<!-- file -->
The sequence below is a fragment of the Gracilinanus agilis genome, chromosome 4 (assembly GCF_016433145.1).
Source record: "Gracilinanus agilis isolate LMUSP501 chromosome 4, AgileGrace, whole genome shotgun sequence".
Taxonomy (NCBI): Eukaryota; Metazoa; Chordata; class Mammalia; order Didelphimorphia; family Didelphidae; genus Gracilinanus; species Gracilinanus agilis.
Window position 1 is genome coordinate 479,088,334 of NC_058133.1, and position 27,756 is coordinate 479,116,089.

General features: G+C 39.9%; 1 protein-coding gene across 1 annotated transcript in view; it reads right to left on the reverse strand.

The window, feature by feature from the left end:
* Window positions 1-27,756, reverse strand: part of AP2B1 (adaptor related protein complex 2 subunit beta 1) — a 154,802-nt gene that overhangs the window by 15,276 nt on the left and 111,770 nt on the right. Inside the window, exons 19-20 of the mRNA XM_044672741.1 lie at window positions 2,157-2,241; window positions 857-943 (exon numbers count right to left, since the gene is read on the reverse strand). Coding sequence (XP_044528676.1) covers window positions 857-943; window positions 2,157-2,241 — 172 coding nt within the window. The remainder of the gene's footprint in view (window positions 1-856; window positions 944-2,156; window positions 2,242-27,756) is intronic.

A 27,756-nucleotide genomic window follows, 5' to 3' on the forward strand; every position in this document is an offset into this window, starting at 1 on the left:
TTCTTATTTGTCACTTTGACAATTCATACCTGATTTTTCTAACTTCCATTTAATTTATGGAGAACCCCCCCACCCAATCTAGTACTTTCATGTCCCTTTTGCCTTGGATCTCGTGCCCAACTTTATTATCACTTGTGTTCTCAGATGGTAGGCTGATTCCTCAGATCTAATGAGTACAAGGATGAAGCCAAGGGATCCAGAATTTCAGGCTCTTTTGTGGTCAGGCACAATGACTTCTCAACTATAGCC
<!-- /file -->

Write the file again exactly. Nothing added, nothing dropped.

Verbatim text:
The sequence below is a fragment of the Gracilinanus agilis genome, chromosome 4 (assembly GCF_016433145.1).
Source record: "Gracilinanus agilis isolate LMUSP501 chromosome 4, AgileGrace, whole genome shotgun sequence".
Taxonomy (NCBI): Eukaryota; Metazoa; Chordata; class Mammalia; order Didelphimorphia; family Didelphidae; genus Gracilinanus; species Gracilinanus agilis.
Window position 1 is genome coordinate 479,088,334 of NC_058133.1, and position 27,756 is coordinate 479,116,089.

General features: G+C 39.9%; 1 protein-coding gene across 1 annotated transcript in view; it reads right to left on the reverse strand.

The window, feature by feature from the left end:
* Window positions 1-27,756, reverse strand: part of AP2B1 (adaptor related protein complex 2 subunit beta 1) — a 154,802-nt gene that overhangs the window by 15,276 nt on the left and 111,770 nt on the right. Inside the window, exons 19-20 of the mRNA XM_044672741.1 lie at window positions 2,157-2,241; window positions 857-943 (exon numbers count right to left, since the gene is read on the reverse strand). Coding sequence (XP_044528676.1) covers window positions 857-943; window positions 2,157-2,241 — 172 coding nt within the window. The remainder of the gene's footprint in view (window positions 1-856; window positions 944-2,156; window positions 2,242-27,756) is intronic.

A 27,756-nucleotide genomic window follows, 5' to 3' on the forward strand; every position in this document is an offset into this window, starting at 1 on the left:
TTCTTATTTGTCACTTTGACAATTCATACCTGATTTTTCTAACTTCCATTTAATTTATGGAGAACCCCCCCACCCAATCTAGTACTTTCATGTCCCTTTTGCCTTGGATCTCGTGCCCAACTTTATTATCACTTGTGTTCTCAGATGGTAGGCTGATTCCTCAGATCTAATGAGTACAAGGATGAAGCCAAGGGATCCAGAATTTCAGGCTCTTTTGTGGTCAGGCACAATGACTTCTCAACTATAGCC